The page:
|Enabling processes||Centralized||Centralized||Some centralized||Decentralized|
Service Orientation Operating Models
Operating models have become popular with service organisations, looking to improve processes to deliver greater value to customers and/or beneficiaries. One such operating model is the Service Operating Model Skills (SOMS) framework.
SOMS is an operating model focused on the service sector. SOMS stipulates the expertise needed for people creating and working with operating models. The framework consists of seven elements:
- The customer experience
- Performance management and improvement
- Demand and capacity management
- People capability
- Process context
- Delivery – process design
- Strategy, governance, and leadership
SOMS was created by the Centre for Service Management in the School of Business and Economics at Loughborough University  in response to requests from trainers and instructors in the service sector; and is based on academic research from the Centre for Service Management.
The MIT Center for Information Systems Research (CISR), a research group at the MIT Sloan School of Management, suggests that an operating model is useful to guide IT investment decisions. IT investment must support the operating model.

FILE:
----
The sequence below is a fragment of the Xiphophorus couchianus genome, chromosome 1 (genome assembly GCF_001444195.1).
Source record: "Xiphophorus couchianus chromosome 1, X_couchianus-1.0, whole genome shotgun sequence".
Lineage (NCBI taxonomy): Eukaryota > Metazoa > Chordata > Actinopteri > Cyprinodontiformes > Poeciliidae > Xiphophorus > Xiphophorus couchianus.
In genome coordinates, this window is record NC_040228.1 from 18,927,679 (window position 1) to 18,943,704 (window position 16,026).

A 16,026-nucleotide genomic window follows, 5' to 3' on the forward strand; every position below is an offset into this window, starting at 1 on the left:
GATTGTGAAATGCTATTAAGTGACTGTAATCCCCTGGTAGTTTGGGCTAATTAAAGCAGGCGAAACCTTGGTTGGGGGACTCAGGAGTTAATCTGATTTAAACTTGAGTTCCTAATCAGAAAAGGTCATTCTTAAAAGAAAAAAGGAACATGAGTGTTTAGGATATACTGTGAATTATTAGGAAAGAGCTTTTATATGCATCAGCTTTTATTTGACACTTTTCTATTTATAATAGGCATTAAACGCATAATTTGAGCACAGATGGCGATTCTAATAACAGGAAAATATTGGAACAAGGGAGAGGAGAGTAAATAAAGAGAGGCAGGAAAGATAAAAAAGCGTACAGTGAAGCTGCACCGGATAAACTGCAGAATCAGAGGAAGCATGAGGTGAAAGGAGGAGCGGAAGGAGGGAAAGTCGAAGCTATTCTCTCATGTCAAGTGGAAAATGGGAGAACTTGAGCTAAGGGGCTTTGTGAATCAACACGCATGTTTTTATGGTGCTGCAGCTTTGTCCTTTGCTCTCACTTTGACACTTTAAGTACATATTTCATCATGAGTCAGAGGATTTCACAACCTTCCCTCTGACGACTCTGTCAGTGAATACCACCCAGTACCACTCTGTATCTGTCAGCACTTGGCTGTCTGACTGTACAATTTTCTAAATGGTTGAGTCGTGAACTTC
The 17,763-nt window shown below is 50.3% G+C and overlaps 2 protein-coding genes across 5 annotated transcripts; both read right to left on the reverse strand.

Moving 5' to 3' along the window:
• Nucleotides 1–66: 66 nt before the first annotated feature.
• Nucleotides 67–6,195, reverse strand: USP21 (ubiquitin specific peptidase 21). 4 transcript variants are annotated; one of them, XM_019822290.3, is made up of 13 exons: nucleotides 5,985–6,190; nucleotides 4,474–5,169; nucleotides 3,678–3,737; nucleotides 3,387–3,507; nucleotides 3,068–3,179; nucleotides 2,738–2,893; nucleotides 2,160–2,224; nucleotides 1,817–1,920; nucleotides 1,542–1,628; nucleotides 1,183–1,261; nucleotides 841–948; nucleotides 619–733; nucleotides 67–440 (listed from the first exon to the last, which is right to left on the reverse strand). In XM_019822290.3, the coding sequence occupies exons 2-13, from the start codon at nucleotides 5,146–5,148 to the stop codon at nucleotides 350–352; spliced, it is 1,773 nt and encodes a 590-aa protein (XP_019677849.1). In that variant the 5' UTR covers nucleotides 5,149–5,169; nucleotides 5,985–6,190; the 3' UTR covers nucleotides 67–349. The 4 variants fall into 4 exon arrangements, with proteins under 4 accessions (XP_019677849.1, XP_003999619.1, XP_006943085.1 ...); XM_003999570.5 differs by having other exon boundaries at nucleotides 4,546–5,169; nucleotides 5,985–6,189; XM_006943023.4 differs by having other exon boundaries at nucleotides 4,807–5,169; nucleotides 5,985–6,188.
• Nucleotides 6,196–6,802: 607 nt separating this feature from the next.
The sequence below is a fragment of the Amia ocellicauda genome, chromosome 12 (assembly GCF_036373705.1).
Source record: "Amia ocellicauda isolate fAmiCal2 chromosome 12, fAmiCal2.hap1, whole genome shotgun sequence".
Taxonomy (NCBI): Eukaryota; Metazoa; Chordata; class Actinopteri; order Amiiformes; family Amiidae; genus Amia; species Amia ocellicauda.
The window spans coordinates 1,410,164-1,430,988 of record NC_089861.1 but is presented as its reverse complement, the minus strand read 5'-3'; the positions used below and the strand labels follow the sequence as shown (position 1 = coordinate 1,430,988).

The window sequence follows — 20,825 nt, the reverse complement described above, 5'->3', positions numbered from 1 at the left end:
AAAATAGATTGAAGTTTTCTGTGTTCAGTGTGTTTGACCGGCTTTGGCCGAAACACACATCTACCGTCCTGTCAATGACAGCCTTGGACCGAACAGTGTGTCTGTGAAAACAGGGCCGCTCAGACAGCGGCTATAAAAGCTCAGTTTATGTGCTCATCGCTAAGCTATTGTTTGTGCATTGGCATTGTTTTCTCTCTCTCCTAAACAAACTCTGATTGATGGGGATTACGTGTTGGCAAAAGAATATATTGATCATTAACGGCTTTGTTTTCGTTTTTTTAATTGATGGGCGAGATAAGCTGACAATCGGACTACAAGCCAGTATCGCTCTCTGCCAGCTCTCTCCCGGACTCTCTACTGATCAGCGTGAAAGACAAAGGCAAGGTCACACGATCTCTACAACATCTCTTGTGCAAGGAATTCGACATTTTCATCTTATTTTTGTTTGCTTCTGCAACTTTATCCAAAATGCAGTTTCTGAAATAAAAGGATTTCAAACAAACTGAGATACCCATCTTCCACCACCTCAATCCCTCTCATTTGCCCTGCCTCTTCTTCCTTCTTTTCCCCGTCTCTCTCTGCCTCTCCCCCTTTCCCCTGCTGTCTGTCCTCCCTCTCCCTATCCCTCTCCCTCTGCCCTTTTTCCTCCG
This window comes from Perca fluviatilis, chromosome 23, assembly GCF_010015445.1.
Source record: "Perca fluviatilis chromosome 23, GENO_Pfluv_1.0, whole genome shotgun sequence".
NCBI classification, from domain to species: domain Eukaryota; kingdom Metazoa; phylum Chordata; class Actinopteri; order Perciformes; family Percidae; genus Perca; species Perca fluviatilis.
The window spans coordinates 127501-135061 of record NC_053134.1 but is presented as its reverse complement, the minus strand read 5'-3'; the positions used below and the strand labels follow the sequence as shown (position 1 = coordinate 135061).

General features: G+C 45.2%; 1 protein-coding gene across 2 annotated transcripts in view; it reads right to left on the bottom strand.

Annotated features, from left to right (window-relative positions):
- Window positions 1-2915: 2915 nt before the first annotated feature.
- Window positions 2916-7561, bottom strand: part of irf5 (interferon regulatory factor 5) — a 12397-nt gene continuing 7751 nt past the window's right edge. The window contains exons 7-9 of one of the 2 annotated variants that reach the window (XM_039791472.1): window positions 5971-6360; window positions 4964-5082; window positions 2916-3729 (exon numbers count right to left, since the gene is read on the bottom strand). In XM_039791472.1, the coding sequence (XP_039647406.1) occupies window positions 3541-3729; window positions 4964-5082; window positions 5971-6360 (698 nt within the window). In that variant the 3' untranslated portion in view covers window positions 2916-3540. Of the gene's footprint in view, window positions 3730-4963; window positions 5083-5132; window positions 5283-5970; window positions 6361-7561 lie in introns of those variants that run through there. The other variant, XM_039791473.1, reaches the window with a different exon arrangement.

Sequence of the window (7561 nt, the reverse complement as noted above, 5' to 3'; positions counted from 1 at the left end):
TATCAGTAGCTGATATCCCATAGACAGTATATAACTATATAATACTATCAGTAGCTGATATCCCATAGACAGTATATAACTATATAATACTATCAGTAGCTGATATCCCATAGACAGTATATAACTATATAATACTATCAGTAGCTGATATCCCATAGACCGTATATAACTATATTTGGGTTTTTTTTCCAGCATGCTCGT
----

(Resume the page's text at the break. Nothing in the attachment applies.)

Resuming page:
Ross, Weill and Robertson found that an organization with an operating model reported 31% higher operational efficiency, 33% higher customer satisfaction, and a 34% advantage in new product development. In the book Enterprise Architecture as Strategy, they outline four operating models:
- Coordination – low process standardization but high process integration (compare with allied strategy, where subsidiaries provide varied products to the same customers)
- Unification – both high standardization and integration (compare with integrated strategy)
- Diversification – businesses requiring low standardization and low integration (compare with holding company strategy)
- Replication – high standardization but low integration (compare with franchisees or replicated facilities of an integrated strategy)
Operating models inform the appropriate level of business process integration and standardization to deliver the organizations promises to stakeholders.
The operating model informs IT leaders about how various technical and business components should be designed and implemented to enable the chosen operating model:
|Decision making processes|
|Systems component technology|
Coordination and unification models benefit more from consolidated views of customer and data across the enterprise than do diversification and replication models.
Industry standard operating models
- Business Process Framework (eTOM)